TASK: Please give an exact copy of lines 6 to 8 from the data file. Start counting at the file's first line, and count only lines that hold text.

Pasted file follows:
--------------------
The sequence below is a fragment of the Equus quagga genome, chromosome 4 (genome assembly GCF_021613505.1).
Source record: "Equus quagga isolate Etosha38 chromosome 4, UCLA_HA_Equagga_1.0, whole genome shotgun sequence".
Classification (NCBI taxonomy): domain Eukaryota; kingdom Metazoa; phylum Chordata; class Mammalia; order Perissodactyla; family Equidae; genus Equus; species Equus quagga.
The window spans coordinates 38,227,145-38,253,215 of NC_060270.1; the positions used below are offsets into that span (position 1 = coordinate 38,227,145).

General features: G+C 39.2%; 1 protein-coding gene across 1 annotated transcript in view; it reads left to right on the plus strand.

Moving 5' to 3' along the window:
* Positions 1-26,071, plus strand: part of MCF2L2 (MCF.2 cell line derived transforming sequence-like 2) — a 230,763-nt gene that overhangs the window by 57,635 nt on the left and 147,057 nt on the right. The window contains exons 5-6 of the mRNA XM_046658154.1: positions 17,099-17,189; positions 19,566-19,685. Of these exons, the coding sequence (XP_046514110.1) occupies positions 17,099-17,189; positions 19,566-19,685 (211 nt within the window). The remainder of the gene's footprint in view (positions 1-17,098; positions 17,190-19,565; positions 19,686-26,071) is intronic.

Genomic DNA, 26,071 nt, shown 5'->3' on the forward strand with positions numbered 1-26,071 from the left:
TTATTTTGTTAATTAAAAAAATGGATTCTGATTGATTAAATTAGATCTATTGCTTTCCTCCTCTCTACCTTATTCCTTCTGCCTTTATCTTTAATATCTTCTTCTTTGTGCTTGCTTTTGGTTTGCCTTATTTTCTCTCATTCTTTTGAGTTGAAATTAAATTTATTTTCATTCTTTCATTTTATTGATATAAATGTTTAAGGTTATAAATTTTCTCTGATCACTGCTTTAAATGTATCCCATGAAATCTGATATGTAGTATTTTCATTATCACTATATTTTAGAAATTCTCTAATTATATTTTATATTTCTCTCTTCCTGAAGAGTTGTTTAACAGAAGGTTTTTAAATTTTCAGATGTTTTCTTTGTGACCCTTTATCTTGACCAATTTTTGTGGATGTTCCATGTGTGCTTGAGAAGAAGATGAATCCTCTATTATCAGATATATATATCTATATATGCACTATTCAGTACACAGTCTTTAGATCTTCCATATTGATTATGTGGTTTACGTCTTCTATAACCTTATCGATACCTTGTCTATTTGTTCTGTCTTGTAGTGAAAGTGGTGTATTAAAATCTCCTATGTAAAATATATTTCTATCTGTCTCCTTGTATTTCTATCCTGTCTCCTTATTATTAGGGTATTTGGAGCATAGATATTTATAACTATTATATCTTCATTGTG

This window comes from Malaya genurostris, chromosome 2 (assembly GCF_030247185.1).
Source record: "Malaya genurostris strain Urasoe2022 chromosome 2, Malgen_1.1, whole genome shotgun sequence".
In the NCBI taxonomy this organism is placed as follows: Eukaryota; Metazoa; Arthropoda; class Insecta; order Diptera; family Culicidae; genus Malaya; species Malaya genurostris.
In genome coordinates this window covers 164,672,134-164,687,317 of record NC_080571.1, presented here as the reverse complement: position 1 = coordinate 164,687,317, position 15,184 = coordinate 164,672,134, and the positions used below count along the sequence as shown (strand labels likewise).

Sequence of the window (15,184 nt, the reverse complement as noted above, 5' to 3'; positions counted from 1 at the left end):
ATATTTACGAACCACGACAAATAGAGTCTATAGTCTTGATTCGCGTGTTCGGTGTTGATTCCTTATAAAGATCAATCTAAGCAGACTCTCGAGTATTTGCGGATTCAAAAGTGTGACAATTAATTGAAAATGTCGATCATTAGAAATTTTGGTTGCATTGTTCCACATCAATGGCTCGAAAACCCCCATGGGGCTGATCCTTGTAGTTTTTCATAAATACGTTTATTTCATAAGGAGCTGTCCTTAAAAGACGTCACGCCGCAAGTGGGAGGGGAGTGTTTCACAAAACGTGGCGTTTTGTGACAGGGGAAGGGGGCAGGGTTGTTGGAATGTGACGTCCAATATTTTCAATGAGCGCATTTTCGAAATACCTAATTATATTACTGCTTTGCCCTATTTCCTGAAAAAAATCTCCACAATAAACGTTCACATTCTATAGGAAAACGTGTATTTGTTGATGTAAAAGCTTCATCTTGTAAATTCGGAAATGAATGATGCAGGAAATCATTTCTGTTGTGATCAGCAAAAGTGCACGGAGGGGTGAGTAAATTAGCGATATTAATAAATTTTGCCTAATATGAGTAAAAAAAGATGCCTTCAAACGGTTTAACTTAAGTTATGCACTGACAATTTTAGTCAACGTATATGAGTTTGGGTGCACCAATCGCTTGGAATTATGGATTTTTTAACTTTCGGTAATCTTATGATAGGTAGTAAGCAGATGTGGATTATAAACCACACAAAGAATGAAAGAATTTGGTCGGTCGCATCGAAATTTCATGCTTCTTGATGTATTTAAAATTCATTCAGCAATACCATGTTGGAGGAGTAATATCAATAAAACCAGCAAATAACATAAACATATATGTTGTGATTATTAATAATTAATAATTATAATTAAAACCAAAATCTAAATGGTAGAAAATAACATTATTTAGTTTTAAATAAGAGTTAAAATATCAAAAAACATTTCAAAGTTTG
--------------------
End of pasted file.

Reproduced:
Moving 5' to 3' along the window:
* Positions 1-26,071, plus strand: part of MCF2L2 (MCF.2 cell line derived transforming sequence-like 2) — a 230,763-nt gene that overhangs the window by 57,635 nt on the left and 147,057 nt on the right. The window contains exons 5-6 of the mRNA XM_046658154.1: positions 17,099-17,189; positions 19,566-19,685. Of these exons, the coding sequence (XP_046514110.1) occupies positions 17,099-17,189; positions 19,566-19,685 (211 nt within the window). The remainder of the gene's footprint in view (positions 1-17,098; positions 17,190-19,565; positions 19,686-26,071) is intronic.

Genomic DNA, 26,071 nt, shown 5'->3' on the forward strand with positions numbered 1-26,071 from the left: